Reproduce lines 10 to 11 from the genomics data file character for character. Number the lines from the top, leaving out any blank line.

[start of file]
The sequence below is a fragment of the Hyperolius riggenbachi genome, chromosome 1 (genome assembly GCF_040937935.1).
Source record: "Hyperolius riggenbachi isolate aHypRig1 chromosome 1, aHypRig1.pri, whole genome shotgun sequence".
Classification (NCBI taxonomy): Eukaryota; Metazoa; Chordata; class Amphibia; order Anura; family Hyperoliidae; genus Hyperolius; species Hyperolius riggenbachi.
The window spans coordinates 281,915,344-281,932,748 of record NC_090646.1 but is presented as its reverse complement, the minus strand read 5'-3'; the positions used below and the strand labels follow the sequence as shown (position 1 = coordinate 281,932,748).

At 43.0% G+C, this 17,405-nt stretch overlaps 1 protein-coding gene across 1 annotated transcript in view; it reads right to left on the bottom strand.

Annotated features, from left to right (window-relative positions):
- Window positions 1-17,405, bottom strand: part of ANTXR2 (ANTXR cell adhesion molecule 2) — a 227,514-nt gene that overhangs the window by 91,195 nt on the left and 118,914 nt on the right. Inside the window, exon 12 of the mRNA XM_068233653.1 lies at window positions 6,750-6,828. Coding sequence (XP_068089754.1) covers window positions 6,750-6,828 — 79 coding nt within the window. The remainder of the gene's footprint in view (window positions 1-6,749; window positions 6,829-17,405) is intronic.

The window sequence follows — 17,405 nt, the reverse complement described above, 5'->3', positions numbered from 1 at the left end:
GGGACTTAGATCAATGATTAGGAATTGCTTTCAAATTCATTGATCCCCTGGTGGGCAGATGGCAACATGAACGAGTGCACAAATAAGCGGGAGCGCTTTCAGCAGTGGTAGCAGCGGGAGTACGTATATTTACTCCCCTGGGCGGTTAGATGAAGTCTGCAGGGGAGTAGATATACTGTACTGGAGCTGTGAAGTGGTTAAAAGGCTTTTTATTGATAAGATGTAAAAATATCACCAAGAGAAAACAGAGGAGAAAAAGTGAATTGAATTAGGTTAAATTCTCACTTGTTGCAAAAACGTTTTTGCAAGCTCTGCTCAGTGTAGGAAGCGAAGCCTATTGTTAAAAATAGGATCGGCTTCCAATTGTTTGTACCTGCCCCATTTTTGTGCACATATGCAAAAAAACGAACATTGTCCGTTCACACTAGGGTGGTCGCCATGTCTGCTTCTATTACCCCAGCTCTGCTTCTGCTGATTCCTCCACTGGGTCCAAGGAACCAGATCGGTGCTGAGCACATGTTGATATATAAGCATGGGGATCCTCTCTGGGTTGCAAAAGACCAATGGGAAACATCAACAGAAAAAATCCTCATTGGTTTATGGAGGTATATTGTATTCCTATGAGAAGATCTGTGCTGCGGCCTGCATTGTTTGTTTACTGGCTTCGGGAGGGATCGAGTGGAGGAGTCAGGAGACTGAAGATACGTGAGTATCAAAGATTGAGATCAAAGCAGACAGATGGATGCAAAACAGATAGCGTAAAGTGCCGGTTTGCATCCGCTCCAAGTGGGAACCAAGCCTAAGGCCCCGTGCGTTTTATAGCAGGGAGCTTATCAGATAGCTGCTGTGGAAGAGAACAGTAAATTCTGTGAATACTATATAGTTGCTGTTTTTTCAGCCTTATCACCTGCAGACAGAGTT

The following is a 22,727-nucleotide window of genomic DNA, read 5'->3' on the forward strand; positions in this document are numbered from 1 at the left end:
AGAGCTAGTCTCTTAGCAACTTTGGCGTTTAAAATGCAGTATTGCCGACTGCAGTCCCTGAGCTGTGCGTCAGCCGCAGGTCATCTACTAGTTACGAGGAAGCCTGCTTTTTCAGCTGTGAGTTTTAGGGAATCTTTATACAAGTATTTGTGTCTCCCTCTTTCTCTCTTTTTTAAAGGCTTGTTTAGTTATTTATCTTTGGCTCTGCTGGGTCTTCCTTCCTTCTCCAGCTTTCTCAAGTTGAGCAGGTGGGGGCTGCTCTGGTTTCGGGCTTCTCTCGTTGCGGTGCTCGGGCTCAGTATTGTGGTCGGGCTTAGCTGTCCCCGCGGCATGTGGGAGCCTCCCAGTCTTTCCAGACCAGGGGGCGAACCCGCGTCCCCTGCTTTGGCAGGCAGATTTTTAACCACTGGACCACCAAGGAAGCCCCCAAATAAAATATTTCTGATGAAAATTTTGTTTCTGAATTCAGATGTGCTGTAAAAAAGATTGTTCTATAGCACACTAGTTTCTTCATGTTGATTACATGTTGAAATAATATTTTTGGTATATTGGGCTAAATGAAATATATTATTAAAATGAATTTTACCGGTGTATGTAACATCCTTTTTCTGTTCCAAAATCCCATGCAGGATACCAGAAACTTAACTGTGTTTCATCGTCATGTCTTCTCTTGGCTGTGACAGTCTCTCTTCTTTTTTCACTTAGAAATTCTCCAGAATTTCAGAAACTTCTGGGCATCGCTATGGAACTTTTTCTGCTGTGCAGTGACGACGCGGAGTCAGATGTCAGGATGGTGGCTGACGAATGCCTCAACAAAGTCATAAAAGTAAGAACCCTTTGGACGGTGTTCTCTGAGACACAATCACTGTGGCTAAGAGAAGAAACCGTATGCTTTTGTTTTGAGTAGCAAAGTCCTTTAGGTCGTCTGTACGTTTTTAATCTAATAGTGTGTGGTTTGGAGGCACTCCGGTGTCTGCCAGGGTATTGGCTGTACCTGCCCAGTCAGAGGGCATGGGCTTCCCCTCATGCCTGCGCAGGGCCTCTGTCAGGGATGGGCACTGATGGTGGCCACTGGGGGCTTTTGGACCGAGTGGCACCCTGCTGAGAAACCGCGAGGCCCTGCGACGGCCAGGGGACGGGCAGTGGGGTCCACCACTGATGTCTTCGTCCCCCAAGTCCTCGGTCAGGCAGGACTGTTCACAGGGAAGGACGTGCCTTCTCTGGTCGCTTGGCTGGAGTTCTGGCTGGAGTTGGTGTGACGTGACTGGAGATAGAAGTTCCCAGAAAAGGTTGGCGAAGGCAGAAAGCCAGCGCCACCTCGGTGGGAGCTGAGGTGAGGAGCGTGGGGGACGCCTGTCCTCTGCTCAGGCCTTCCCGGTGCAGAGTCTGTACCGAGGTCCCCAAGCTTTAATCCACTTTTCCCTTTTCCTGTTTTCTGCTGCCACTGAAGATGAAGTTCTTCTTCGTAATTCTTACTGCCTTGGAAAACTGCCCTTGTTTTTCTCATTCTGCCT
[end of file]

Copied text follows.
The following is a 22,727-nucleotide window of genomic DNA, read 5'->3' on the forward strand; positions in this document are numbered from 1 at the left end:
AGAGCTAGTCTCTTAGCAACTTTGGCGTTTAAAATGCAGTATTGCCGACTGCAGTCCCTGAGCTGTGCGTCAGCCGCAGGTCATCTACTAGTTACGAGGAAGCCTGCTTTTTCAGCTGTGAGTTTTAGGGAATCTTTATACAAGTATTTGTGTCTCCCTCTTTCTCTCTTTTTTAAAGGCTTGTTTAGTTATTTATCTTTGGCTCTGCTGGGTCTTCCTTCCTTCTCCAGCTTTCTCAAGTTGAGCAGGTGGGGGCTGCTCTGGTTTCGGGCTTCTCTCGTTGCGGTGCTCGGGCTCAGTATTGTGGTCGGGCTTAGCTGTCCCCGCGGCATGTGGGAGCCTCCCAGTCTTTCCAGACCAGGGGGCGAACCCGCGTCCCCTGCTTTGGCAGGCAGATTTTTAACCACTGGACCACCAAGGAAGCCCCCAAATAAAATATTTCTGATGAAAATTTTGTTTCTGAATTCAGATGTGCTGTAAAAAAGATTGTTCTATAGCACACTAGTTTCTTCATGTTGATTACATGTTGAAATAATATTTTTGGTATATTGGGCTAAATGAAATATATTATTAAAATGAATTTTACCGGTGTATGTAACATCCTTTTTCTGTTCCAAAATCCCATGCAGGATACCAGAAACTTAACTGTGTTTCATCGTCATGTCTTCTCTTGGCTGTGACAGTCTCTCTTCTTTTTTCACTTAGAAATTCTCCAGAATTTCAGAAACTTCTGGGCATCGCTATGGAACTTTTTCTGCTGTGCAGTGACGACGCGGAGTCAGATGTCAGGATGGTGGCTGACGAATGCCTCAACAAAGTCATAAAAGTAAGAACCCTTTGGACGGTGTTCTCTGAGACACAATCACTGTGGCTAAGAGAAGAAACCGTATGCTTTTGTTTTGAGTAGCAAAGTCCTTTAGGTCGTCTGTACGTTTTTAATCTAATAGTGTGTGGTTTGGAGGCACTCCGGTGTCTGCCAGGGTATTGGCTGTACCTGCCCAGTCAGAGGGCATGGGCTTCCCCTCATGCCTGCGCAGGGCCTCTGTCAGGGATGGGCACTGATGGTGGCCACTGGGGGCTTTTGGACCGAGTGGCACCCTGCTGAGAAACCGCGAGGCCCTGCGACGGCCAGGGGACGGGCAGTGGGGTCCACCACTGATGTCTTCGTCCCCCAAGTCCTCGGTCAGGCAGGACTGTTCACAGGGAAGGACGTGCCTTCTCTGGTCGCTTGGCTGGAGTTCTGGCTGGAGTTGGTGTGACGTGACTGGAGATAGAAGTTCCCAGAAAAGGTTGGCGAAGGCAGAAAGCCAGCGCCACCTCGGTGGGAGCTGAGGTGAGGAGCGTGGGGGACGCCTGTCCTCTGCTCAGGCCTTCCCGGTGCAGAGTCTGTACCGAGGTCCCCAAGCTTTAATCCACTTTTCCCTTTTCCTGTTTTCTGCTGCCACTGAAGATGAAGTTCTTCTTCGTAATTCTTACTGCCTTGGAAAACTGCCCTTGTTTTTCTCATTCTGCCT